Prayers of Habakkuk

Habakkuk the prophet, Russian icon from first ...

Habakkuk the prophet, Russian icon from first quarter of 18th cen. (Photo credit: Wikipedia)

Not much is known about the prophet, Habakkuk. With most of the prophets, we are given at least some minor biographical information, but we are not even told where he came from. Many scholars, however, have somehow deduced that he was from Jerusalem. And the fact that the third chapter is in fact a song – a psalm, suggests quite reasonably to some that he was from the tribe of Levi. Habakkuk 3:1 reads “a prayer of Habakkuk the prophet, according to Shigionoth.” Shigionth is a reference to a type of music that is sung in times of victory.

The date of the book can only be surmised in approximation. In Habakkuk 1:6, the Lord tells Habakkuk that He is raising up the Chaldeans. The Chaldean rise to power was about 612 B.C., with their first invasion of Judah occurring in 605 B.C.  A date shortly before that is reasonable. This would place this prophet as a contemporary of Zephaniah, and possibly Daniel. Likely, the time was during the reign of Josiah (640 – 609 B.C.) or just after his death. There are some non-inspired writings with Habakkuk in them, but the more interesting one is not considered historically accurate.

Although clearly written for their benefit, Habakkuk does not address the people of Judah. The first two chapters consist of Habakkuk’s prayers (and protestations) to God, as well as God’s responses. Habakkuk is taken aback that God would send those who were even more wicked than the people of Judah to exact His punishment on them. This does not seem to him to be the actions of a just God. God assures him that He has every intention of punishing the evil nations involved – but in His own time. By the end of the book, Habakkuk is resigned to the fate, but more importantly,  he realizes that his faith in God means that he must trust Him to take care of justice.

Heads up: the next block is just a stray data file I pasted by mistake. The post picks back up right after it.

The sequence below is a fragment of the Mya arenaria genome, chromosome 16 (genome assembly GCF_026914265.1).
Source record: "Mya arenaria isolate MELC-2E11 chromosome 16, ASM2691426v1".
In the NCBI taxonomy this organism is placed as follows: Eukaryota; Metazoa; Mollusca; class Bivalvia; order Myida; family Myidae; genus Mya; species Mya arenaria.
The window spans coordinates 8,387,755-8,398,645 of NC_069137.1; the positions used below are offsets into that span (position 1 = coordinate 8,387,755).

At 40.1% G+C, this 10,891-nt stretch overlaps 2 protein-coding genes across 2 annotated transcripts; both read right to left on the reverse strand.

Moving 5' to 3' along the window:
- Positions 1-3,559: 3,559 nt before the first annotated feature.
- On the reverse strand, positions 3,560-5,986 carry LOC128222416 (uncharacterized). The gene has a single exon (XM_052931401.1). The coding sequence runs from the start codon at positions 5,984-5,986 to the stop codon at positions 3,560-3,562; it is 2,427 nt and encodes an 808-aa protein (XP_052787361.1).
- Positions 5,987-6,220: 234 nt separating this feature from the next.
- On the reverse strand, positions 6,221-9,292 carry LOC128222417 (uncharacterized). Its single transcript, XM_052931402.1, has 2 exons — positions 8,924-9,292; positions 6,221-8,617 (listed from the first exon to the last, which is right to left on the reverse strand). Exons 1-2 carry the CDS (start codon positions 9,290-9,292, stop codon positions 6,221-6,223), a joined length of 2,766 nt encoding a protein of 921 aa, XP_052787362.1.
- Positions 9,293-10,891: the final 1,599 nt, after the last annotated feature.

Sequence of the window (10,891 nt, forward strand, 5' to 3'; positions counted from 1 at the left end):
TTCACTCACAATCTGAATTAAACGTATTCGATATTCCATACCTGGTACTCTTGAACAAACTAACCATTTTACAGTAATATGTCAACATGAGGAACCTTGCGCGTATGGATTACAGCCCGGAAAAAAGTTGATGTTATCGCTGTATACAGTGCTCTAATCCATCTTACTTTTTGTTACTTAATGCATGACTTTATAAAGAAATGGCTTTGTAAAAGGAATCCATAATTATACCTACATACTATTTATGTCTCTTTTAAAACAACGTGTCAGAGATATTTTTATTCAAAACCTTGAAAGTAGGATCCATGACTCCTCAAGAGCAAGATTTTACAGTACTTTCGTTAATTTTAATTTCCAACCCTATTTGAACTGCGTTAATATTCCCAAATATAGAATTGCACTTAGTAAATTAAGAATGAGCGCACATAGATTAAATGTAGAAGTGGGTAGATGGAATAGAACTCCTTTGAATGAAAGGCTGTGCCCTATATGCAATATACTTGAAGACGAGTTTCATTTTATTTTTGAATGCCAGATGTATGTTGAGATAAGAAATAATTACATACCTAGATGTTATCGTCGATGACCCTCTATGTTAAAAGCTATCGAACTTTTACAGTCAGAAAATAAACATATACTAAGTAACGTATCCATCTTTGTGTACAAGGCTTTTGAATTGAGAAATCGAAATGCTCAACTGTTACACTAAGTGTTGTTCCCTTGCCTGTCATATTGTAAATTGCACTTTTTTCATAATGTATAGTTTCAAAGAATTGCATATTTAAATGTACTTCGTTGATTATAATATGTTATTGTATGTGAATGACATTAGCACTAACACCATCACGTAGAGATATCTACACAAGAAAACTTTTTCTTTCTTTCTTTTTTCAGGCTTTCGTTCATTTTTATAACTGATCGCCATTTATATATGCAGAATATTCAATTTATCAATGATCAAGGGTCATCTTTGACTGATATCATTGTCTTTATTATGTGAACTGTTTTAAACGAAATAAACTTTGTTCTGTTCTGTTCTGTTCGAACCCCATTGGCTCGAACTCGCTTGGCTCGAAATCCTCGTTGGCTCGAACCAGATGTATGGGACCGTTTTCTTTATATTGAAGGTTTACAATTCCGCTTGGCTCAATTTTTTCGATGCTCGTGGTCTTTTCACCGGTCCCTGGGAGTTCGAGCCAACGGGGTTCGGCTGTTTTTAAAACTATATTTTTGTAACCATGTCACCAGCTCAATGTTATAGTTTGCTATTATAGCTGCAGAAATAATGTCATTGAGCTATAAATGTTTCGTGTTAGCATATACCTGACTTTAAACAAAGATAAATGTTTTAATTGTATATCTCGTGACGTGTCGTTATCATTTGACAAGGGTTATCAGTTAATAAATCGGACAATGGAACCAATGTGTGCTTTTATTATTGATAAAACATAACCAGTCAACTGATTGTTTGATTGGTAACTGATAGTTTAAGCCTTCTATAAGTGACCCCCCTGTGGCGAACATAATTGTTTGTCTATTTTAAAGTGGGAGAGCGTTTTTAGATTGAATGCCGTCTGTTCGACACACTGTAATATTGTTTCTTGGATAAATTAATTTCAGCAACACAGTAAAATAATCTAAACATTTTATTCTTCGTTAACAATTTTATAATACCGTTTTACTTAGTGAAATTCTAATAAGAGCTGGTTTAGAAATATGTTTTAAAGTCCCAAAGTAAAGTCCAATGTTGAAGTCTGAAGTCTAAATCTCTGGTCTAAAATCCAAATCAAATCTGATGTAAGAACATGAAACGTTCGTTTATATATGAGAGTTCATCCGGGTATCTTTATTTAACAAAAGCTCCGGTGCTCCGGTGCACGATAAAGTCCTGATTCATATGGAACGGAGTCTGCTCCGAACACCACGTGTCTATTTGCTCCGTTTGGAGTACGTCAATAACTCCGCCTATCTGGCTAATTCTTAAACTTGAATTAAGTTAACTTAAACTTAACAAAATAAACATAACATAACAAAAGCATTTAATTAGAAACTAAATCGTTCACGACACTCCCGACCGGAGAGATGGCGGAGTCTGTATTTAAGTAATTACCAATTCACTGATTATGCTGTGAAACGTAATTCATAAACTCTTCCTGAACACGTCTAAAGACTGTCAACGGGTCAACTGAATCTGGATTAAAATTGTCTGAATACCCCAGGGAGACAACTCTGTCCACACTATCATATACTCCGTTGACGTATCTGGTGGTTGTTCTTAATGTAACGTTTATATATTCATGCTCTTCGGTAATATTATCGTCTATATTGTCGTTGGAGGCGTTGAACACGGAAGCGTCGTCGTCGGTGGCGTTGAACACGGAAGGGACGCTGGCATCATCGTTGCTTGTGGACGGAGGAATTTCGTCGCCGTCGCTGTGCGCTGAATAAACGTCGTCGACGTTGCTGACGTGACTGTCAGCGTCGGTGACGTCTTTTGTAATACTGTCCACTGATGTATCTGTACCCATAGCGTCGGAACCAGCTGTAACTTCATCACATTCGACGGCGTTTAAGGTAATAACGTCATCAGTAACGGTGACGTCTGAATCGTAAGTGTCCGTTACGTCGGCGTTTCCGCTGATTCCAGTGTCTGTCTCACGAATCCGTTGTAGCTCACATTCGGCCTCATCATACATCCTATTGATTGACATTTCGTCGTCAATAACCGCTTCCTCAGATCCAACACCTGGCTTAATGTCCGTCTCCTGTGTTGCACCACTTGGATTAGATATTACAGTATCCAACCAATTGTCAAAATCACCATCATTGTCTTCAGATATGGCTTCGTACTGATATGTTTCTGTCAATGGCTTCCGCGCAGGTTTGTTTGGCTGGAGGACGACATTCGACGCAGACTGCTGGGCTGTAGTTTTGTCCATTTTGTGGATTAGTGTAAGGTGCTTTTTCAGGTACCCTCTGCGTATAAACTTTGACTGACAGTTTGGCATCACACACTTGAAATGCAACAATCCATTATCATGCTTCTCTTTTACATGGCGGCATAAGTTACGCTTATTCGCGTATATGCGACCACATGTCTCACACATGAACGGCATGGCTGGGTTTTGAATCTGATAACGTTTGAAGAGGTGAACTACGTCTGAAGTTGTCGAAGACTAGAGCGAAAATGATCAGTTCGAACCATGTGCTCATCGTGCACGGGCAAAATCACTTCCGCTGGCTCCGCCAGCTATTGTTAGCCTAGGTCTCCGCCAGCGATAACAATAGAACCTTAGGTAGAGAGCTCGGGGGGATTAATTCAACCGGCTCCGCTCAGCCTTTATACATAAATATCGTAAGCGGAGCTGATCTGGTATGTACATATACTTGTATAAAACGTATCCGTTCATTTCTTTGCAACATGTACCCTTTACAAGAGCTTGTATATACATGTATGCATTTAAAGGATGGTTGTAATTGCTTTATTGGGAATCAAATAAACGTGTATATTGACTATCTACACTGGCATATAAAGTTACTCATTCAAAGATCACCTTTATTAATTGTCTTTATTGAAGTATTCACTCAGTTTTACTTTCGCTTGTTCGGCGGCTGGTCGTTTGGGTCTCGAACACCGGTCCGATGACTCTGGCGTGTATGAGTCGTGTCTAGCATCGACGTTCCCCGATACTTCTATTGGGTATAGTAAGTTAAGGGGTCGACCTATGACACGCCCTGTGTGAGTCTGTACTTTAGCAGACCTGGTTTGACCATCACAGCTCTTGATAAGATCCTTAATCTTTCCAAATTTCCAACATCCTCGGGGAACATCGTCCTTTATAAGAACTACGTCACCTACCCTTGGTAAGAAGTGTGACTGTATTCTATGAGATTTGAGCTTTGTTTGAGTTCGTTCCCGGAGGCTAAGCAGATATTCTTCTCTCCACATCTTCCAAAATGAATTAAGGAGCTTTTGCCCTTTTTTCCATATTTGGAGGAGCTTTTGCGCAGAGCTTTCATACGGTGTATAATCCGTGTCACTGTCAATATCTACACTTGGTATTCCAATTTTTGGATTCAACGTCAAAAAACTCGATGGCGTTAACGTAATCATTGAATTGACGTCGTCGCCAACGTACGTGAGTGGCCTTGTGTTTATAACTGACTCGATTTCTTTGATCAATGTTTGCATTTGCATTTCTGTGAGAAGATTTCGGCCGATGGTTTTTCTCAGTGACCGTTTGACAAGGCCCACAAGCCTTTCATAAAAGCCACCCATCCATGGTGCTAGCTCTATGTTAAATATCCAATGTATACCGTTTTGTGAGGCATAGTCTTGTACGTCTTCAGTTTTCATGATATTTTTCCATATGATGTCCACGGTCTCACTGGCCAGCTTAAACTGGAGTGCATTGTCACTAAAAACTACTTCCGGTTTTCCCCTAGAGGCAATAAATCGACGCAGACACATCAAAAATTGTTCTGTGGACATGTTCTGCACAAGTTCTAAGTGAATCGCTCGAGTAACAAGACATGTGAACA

These words were evidently a comfort to the faithful after the captivity, as they struggled to understand. The key verse is Habakkuk 2:4, which says “but the righteous will live by his faith.” That is the lesson of Habakkuk. As His children, we must trust in God to deal with the evil of this world in His time.

/Bob’s boy
image © V. Gilbert & Arlisle F. Beers

Please note: I did not design the reading plan that I am following in my blog.  All of my comments in this blog, however, are solely my responsibility.  When reading ANY commentary, you should ALWAYS refer first to the scripture, which is God’s unchanging and unfailing word. Reading schedules, as well as a link to the site where you can get the reading plan that I’m currently following for yourself can be found on the “Bible Reading Schedules” page of my website at  


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